Do you remember travelogues? Maybe I should be asking if you are old enough to remember travelogues because they haven’t been a thing for decades.
When I was a high schooler in the 1980s, travelogues were events wherein people who had gone on trips to exotic places would bring back slides and present them with commentary for a public audience. This was at a time when PowerPoint and digital slide decks didn’t exist, so these were physical slides (little squares of cardboard with a transparent photo film in between for those who have never seen a slide). At the time, most places around the world were considered exotic because people did not travel as much as they do now. High school students certainly didn’t; now high schoolers and college students are not considered well-rounded unless they have traveled out of state or out of the country on a school-sponsored field trip.
Having just returned from a trip to New Orleans, Louisiana, (NOLA), I’m going to treat you to my digital travelogue. Try not to doze off because I’m going to tie this to a larger message about how history sells a community.
Along with experiencing all these places, we suffered the oppressive August heat and humidity in NOLA as we traveled from one to another on foot. We were told many times by locals that August is not usually a busy season for them because of the weather and we marveled at the locals who were working strenuous jobs while wearing jeans out in the heat. We also learned that we couldn’t walk at our typical scurrying-in-the-cold Minnesota pace because that just heated us up faster. We had to sloooooow down and find respite in one of the many wonderful restaurants.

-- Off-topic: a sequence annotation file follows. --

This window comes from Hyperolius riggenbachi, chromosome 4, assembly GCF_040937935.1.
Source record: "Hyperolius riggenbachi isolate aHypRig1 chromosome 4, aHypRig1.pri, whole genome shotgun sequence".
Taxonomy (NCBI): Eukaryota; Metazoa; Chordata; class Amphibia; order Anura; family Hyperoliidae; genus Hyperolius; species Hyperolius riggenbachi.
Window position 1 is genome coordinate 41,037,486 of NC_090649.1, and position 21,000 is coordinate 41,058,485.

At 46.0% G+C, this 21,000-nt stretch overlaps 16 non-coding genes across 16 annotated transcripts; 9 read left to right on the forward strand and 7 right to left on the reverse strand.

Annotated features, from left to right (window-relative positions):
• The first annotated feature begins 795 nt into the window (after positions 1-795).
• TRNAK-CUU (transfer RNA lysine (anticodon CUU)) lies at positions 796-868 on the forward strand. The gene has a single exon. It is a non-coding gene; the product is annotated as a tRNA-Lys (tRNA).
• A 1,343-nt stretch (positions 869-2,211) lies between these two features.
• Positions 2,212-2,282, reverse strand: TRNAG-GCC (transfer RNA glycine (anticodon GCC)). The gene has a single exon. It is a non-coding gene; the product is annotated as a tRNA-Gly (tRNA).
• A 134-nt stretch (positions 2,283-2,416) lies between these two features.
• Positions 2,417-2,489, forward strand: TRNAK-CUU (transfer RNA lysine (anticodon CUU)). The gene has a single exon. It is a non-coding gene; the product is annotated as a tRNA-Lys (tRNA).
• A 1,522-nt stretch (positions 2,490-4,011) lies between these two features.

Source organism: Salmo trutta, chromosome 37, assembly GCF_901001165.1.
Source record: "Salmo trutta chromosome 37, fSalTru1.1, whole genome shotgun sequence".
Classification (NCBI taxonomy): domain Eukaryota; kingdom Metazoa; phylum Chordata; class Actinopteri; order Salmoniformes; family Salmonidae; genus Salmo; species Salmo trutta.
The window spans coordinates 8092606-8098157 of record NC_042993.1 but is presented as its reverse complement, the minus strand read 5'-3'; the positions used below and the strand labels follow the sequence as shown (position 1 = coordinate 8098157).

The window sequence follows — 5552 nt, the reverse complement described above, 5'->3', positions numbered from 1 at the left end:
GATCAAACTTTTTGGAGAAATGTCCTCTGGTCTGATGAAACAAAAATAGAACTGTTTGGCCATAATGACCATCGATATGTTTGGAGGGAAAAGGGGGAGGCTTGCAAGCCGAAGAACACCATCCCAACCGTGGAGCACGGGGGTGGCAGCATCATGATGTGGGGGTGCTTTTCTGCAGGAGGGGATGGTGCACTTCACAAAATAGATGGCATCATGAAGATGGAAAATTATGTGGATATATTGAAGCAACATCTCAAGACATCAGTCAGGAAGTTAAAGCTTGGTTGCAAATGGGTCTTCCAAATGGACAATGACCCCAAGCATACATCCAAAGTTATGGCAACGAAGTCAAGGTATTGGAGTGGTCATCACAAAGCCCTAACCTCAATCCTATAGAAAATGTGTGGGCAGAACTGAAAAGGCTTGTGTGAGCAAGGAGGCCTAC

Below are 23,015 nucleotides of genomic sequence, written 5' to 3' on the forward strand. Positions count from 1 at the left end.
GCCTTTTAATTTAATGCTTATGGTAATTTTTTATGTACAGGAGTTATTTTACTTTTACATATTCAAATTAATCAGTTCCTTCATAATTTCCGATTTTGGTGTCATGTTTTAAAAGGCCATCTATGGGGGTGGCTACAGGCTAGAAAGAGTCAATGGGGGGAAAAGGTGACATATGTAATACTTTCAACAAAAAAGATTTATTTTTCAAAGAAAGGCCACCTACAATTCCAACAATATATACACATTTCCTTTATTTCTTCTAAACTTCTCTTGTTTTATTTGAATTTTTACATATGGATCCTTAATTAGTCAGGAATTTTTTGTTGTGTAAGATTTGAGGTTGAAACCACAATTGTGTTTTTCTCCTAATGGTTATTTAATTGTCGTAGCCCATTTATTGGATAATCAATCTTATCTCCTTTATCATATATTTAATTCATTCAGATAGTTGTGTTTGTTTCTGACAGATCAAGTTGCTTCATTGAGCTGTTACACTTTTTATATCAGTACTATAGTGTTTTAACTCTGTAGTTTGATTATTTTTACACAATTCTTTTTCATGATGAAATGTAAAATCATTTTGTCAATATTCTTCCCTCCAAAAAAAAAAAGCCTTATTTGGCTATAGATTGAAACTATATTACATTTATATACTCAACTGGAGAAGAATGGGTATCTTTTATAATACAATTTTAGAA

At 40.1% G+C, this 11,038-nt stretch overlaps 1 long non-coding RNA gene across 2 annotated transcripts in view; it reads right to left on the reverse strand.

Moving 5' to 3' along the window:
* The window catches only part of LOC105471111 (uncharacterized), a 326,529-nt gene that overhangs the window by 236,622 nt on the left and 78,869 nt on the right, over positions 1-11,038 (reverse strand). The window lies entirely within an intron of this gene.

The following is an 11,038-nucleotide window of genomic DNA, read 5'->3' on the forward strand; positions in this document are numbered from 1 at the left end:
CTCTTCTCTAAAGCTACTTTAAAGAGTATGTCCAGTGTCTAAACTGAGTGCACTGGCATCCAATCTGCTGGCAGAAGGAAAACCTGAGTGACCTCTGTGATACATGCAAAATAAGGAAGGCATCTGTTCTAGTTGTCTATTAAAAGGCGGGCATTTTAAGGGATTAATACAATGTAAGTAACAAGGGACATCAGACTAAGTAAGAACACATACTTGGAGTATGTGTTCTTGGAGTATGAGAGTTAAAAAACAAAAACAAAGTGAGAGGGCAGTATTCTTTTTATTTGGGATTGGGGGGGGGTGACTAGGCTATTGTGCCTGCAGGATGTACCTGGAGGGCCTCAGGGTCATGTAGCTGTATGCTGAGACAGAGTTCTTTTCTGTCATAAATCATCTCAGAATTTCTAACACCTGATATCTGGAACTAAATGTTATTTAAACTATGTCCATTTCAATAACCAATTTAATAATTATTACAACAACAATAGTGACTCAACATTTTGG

We had to try local foods, like gumbo, fried chicken, fried catfish, alligator, and po’ boys. I enjoyed a marvelous shrimp/spinach/strawberry salad at Gumbo Ya-Ya. There were two Mediterranean restaurants in the French Quarter that served exquisite food, Mona’s on Frenchmen Street and Cleo’s on Decatur Street. But my favorite dish of all was debris. Or should that be capitalized? Debris. While that might sound like something you’d dredge off the bottom of the Mississippi in NOLA, it’s actually the heavenly bits of beef and juice left behind from roasting a chunk of beef. I had Debris at Mother’s Restaurant, just around the corner from the Eliza Jane.
From the waitstaff at restaurants to the hotel personnel to the bartenders to the folks at museums and shops, starting with our Uber driver Jerome and ending with our ride to the airport from Kerry Roby of Kerry’s New Orleanian Transportation Service, everyone one we talked to knew a great deal about the history of NOLA and they were willing to share it. They were using history to sell NOLA. Because they were proud of the city, they were happy to share and they were authentic in their recommendations. We went to NOLA with very little pre-trip research and we ended up finding fabulous things to do and places to visit and eat based on what local folks suggested.